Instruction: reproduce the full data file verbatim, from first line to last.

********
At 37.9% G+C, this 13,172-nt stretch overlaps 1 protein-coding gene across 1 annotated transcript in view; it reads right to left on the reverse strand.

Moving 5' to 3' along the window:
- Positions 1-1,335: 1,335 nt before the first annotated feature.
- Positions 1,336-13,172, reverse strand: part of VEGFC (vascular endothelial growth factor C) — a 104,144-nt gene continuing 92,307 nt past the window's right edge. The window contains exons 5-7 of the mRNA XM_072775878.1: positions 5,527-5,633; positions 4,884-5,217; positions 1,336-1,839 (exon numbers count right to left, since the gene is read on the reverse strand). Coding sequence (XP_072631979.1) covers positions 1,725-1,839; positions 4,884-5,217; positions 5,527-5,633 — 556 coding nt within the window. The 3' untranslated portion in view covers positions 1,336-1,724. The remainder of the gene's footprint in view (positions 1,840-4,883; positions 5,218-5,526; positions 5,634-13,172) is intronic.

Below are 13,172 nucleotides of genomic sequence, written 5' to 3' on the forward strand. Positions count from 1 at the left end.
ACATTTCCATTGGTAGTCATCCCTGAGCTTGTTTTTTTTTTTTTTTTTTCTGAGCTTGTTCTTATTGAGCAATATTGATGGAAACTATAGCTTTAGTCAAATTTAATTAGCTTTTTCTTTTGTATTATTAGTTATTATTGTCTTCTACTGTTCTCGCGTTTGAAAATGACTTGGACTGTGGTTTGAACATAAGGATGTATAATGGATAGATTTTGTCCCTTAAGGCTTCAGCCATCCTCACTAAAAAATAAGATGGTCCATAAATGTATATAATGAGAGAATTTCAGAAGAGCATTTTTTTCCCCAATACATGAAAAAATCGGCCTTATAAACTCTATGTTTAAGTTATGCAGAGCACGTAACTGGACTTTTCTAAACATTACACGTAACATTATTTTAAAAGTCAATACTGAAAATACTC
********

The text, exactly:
At 37.9% G+C, this 13,172-nt stretch overlaps 1 protein-coding gene across 1 annotated transcript in view; it reads right to left on the reverse strand.

Moving 5' to 3' along the window:
- Positions 1-1,335: 1,335 nt before the first annotated feature.
- Positions 1,336-13,172, reverse strand: part of VEGFC (vascular endothelial growth factor C) — a 104,144-nt gene continuing 92,307 nt past the window's right edge. The window contains exons 5-7 of the mRNA XM_072775878.1: positions 5,527-5,633; positions 4,884-5,217; positions 1,336-1,839 (exon numbers count right to left, since the gene is read on the reverse strand). Coding sequence (XP_072631979.1) covers positions 1,725-1,839; positions 4,884-5,217; positions 5,527-5,633 — 556 coding nt within the window. The 3' untranslated portion in view covers positions 1,336-1,724. The remainder of the gene's footprint in view (positions 1,840-4,883; positions 5,218-5,526; positions 5,634-13,172) is intronic.

Below are 13,172 nucleotides of genomic sequence, written 5' to 3' on the forward strand. Positions count from 1 at the left end.
ACATTTCCATTGGTAGTCATCCCTGAGCTTGTTTTTTTTTTTTTTTTTTCTGAGCTTGTTCTTATTGAGCAATATTGATGGAAACTATAGCTTTAGTCAAATTTAATTAGCTTTTTCTTTTGTATTATTAGTTATTATTGTCTTCTACTGTTCTCGCGTTTGAAAATGACTTGGACTGTGGTTTGAACATAAGGATGTATAATGGATAGATTTTGTCCCTTAAGGCTTCAGCCATCCTCACTAAAAAATAAGATGGTCCATAAATGTATATAATGAGAGAATTTCAGAAGAGCATTTTTTTCCCCAATACATGAAAAAATCGGCCTTATAAACTCTATGTTTAAGTTATGCAGAGCACGTAACTGGACTTTTCTAAACATTACACGTAACATTATTTTAAAAGTCAATACTGAAAATACTC